THE INTERPLAY OF EMERGING TECHNOLOGIES is changing the world of manufacturing fast. It is unfolding new choices and challenges at an unprecedented pace and scale. Earlier, there were a fistful of options to make a product. Now, the same thing can be done using a variety of configurations, blending the old ways and the new, to develop efficiencies throughout the value chain. But factory heads cannot keep changing the machinery every time there’s a new one in the market. Nor one can change the processes overnight to accommodate a new intervention. It will only complicate production and affect downstream functions.
The decision one needs to make is to maximise the output from existing assets by improving efficiencies. It is difficult because a) achieving 100% production capacity is dependent on supply dynamics and b) associated cost of production like utilities (air, water, fuel) also have fluctuating prices. By using fewer resources and maximising output, manager can delay decommissioning machines by a few years until there’s something completely disruptive that beats the legacy setup by a factor of two or three (at least).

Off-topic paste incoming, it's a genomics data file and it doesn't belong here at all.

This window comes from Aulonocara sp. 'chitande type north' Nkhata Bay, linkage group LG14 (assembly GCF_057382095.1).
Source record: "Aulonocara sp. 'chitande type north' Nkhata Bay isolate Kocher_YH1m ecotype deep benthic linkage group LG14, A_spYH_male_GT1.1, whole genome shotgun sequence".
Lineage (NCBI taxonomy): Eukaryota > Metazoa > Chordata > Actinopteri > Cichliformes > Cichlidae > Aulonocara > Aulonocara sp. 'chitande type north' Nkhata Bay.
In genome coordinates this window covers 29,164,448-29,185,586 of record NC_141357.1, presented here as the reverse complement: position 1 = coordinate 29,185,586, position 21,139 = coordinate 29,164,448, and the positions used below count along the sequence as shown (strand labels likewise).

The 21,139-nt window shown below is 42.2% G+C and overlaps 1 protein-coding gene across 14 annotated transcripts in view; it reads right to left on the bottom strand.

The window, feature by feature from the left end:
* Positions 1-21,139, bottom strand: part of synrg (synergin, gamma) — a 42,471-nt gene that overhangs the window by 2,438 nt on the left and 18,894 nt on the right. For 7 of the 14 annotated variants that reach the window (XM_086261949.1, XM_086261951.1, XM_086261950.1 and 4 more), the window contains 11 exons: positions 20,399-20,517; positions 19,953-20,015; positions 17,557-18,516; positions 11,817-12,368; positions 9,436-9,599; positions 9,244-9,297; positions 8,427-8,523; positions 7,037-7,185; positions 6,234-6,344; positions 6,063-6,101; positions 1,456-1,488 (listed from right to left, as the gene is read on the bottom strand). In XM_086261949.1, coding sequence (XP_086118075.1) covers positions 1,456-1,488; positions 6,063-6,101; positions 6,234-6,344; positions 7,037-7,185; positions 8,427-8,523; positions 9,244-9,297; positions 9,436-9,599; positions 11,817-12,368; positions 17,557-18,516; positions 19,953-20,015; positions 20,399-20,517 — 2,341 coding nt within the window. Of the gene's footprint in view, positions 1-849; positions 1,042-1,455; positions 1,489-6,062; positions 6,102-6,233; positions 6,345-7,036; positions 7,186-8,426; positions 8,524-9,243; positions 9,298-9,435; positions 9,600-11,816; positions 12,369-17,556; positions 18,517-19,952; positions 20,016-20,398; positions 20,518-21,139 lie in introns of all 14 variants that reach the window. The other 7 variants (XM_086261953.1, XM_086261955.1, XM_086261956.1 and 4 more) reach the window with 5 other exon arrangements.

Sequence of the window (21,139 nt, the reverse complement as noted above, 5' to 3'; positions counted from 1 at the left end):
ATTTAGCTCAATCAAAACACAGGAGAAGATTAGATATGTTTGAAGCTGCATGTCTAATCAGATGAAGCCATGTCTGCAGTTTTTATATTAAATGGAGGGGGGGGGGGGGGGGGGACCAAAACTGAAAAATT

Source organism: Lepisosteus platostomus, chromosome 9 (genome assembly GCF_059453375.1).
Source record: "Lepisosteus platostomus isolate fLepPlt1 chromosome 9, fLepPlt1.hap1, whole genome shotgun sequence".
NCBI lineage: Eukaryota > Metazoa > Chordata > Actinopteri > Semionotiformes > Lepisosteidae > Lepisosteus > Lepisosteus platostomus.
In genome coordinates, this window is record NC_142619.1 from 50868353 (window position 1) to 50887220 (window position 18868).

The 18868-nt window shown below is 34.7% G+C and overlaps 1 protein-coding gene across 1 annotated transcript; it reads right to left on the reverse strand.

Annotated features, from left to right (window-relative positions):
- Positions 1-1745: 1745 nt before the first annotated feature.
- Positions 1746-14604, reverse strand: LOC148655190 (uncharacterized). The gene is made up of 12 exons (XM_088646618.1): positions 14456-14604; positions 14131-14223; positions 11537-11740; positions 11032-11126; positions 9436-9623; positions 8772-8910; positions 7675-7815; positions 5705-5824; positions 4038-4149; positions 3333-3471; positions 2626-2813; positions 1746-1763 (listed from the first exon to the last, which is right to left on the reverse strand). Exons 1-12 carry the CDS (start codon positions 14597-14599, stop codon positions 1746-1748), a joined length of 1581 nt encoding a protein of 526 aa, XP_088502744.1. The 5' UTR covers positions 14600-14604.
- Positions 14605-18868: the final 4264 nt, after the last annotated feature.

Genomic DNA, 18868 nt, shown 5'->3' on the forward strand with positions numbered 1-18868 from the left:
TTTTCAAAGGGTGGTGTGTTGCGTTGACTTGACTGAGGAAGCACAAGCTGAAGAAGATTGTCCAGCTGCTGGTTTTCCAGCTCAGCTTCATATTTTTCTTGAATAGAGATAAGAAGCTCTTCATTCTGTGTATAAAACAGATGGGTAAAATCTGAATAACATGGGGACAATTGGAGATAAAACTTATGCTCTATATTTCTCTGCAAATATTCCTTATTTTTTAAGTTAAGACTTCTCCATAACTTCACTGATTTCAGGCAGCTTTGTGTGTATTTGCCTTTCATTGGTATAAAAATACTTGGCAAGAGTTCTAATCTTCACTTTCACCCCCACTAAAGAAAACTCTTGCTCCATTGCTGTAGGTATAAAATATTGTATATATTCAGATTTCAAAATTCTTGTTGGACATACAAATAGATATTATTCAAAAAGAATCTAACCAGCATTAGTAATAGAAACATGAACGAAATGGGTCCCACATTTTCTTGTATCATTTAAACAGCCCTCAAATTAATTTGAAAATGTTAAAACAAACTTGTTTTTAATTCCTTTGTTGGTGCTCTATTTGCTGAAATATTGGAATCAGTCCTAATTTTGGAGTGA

Aging machines, if well kept, can achieve 1.3x of their installed capacity. It just requires conscious interventions by controlling external variable inputs that can mitigate redundancies and exploit latent potential. This is because the machines (which are now aging) were designed within the constraints of tech available then. Same is the case with latest machines now. They function within the limits of resources available today.
For FMCG companies, which foray into new markets and are required to introduce innovative products, it is a challenge to make their factories achieve the same level of efficiencies every time the products or markets change. The spectrum is crowded with competitors ready to encroach the shelf space.
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